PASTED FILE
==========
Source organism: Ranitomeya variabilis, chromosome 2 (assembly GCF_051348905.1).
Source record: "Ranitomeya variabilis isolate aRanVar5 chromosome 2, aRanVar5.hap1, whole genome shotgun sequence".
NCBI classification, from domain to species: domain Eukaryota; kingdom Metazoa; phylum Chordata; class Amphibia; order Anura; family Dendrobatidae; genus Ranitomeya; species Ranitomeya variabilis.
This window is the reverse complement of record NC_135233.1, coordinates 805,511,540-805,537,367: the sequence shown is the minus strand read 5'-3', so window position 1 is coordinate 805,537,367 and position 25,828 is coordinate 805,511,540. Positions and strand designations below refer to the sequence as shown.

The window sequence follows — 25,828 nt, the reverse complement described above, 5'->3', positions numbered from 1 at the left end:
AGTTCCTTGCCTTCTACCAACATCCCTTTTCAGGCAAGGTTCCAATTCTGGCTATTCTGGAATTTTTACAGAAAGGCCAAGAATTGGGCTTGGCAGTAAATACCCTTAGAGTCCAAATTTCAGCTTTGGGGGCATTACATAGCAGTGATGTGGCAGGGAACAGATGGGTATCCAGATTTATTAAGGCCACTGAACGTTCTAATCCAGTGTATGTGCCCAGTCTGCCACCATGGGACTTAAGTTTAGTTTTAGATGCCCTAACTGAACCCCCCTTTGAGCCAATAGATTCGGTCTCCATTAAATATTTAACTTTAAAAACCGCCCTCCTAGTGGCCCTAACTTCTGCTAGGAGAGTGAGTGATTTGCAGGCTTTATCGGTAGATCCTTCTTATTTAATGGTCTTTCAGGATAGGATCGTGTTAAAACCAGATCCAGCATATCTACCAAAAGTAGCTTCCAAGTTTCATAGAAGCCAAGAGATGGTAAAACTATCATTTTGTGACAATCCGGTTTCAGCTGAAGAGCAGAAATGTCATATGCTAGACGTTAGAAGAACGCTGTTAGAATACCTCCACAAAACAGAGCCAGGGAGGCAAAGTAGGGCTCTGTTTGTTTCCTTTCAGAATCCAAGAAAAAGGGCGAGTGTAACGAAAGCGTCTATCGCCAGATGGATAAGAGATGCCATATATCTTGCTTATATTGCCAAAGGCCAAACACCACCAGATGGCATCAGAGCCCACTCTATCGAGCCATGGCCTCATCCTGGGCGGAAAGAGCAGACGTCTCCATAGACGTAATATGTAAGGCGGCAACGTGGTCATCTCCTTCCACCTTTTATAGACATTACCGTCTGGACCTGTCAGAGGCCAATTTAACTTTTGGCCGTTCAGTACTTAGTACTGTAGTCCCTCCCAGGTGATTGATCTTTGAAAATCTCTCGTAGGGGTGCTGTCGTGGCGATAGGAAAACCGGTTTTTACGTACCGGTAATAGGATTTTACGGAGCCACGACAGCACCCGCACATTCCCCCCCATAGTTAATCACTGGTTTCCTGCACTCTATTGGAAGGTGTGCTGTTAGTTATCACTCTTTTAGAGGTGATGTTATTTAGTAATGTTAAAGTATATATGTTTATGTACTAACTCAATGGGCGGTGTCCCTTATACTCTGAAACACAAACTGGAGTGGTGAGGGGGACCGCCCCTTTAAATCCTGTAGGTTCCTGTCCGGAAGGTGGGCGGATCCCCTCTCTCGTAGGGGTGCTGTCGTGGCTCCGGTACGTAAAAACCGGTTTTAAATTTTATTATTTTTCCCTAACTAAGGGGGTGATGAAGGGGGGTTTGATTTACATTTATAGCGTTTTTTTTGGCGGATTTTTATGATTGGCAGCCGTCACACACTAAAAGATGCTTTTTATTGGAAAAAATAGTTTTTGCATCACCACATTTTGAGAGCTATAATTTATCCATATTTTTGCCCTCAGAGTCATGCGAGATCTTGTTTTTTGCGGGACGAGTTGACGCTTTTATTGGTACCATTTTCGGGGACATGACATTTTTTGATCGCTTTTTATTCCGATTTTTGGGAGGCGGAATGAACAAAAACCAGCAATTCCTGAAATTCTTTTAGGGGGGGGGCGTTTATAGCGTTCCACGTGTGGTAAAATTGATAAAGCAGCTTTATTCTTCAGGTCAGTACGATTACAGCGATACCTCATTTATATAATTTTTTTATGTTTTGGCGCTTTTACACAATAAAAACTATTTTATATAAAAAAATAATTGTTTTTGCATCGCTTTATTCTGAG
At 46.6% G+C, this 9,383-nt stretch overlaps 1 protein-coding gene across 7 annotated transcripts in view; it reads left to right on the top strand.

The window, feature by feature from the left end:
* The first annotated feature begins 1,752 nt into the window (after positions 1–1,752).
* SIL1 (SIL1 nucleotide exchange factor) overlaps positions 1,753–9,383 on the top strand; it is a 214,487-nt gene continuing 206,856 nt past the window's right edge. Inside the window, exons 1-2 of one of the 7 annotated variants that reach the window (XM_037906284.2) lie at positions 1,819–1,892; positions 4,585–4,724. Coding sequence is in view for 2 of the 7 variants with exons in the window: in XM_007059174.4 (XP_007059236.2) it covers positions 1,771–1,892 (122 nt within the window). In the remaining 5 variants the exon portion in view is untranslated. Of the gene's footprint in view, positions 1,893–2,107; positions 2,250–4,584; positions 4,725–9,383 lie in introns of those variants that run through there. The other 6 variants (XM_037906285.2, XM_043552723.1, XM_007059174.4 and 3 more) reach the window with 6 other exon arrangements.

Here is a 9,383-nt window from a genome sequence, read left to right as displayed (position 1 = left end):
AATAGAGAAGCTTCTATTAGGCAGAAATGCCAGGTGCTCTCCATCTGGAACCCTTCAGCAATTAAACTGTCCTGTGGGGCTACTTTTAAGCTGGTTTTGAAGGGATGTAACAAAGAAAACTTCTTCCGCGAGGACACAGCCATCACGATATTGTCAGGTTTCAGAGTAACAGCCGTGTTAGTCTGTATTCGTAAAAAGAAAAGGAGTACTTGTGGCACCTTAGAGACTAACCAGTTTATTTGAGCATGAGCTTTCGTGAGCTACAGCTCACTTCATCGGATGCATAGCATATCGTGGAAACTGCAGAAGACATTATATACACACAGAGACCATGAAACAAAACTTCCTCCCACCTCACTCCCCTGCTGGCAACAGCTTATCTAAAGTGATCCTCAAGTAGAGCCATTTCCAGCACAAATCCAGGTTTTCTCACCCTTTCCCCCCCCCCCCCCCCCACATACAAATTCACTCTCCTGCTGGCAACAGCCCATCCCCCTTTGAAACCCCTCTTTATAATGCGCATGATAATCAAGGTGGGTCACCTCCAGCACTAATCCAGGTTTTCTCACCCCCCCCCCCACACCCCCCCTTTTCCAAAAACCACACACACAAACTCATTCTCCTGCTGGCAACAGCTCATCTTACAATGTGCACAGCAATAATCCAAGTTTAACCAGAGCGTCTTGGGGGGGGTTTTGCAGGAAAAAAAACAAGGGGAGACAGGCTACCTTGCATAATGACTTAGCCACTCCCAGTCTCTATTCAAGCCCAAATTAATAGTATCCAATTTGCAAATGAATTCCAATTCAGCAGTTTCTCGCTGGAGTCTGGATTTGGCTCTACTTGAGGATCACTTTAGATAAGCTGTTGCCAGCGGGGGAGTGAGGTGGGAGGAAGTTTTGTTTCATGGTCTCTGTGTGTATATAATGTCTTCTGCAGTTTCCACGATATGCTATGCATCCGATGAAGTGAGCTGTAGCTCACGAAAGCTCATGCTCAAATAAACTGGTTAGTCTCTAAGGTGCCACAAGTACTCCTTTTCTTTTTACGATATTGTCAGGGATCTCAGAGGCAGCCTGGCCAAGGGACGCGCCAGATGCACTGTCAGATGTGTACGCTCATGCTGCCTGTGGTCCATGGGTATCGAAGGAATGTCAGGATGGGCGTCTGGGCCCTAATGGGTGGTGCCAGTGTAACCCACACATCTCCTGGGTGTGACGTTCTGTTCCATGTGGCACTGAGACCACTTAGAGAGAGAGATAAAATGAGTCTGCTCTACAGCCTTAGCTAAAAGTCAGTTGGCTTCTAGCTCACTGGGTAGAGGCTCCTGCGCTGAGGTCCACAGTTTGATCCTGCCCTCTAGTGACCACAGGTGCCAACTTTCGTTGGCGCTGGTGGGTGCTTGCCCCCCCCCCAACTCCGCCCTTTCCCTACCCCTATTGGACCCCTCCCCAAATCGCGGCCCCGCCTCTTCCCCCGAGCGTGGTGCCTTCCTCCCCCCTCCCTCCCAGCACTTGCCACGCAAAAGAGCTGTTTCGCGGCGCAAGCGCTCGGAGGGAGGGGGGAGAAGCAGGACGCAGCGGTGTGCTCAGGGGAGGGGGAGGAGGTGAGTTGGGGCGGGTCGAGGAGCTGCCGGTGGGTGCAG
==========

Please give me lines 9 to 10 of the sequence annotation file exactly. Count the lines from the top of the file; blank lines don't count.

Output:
* The first annotated feature begins 1,752 nt into the window (after positions 1–1,752).
* SIL1 (SIL1 nucleotide exchange factor) overlaps positions 1,753–9,383 on the top strand; it is a 214,487-nt gene continuing 206,856 nt past the window's right edge. Inside the window, exons 1-2 of one of the 7 annotated variants that reach the window (XM_037906284.2) lie at positions 1,819–1,892; positions 4,585–4,724. Coding sequence is in view for 2 of the 7 variants with exons in the window: in XM_007059174.4 (XP_007059236.2) it covers positions 1,771–1,892 (122 nt within the window). In the remaining 5 variants the exon portion in view is untranslated. Of the gene's footprint in view, positions 1,893–2,107; positions 2,250–4,584; positions 4,725–9,383 lie in introns of those variants that run through there. The other 6 variants (XM_037906285.2, XM_043552723.1, XM_007059174.4 and 3 more) reach the window with 6 other exon arrangements.